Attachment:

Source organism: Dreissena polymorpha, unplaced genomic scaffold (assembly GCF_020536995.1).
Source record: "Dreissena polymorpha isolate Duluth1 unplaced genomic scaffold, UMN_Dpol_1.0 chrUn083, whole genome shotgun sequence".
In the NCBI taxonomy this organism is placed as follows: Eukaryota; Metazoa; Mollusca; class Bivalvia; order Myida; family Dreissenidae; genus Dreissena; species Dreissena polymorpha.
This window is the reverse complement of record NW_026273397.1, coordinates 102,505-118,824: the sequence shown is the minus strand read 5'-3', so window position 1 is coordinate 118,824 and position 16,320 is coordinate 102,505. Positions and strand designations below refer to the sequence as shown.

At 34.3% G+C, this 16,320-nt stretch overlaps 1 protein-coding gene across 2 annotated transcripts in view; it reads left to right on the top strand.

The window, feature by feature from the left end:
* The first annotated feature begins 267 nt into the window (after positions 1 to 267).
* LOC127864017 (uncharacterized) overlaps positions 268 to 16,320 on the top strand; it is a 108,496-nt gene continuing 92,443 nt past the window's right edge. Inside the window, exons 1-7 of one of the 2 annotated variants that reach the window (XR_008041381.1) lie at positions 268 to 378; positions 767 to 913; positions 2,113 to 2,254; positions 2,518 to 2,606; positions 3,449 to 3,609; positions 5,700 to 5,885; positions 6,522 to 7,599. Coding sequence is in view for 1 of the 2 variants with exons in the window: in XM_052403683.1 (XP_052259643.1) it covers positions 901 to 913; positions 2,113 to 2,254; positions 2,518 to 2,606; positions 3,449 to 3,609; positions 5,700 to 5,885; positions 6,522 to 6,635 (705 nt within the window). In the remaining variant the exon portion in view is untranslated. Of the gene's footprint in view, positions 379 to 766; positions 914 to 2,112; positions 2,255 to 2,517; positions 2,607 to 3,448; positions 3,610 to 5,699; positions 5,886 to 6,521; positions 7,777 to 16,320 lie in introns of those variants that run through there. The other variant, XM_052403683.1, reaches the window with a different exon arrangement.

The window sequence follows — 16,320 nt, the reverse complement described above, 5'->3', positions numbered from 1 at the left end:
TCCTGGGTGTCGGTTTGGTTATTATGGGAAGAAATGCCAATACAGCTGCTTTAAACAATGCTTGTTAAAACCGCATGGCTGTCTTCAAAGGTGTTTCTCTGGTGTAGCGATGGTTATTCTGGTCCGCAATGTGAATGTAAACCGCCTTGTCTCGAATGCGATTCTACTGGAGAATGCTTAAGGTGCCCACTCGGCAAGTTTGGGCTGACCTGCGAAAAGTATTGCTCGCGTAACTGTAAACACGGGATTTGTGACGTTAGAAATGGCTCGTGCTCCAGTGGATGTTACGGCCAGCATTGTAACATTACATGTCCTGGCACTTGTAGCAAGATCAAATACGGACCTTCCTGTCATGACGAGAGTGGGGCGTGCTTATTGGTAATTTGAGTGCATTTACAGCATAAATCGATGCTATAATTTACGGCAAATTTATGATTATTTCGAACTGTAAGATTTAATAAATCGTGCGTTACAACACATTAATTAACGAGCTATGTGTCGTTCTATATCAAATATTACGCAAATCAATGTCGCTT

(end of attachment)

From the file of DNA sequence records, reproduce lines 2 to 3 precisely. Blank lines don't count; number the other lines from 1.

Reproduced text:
Source record: "Dreissena polymorpha isolate Duluth1 unplaced genomic scaffold, UMN_Dpol_1.0 chrUn083, whole genome shotgun sequence".
In the NCBI taxonomy this organism is placed as follows: Eukaryota; Metazoa; Mollusca; class Bivalvia; order Myida; family Dreissenidae; genus Dreissena; species Dreissena polymorpha.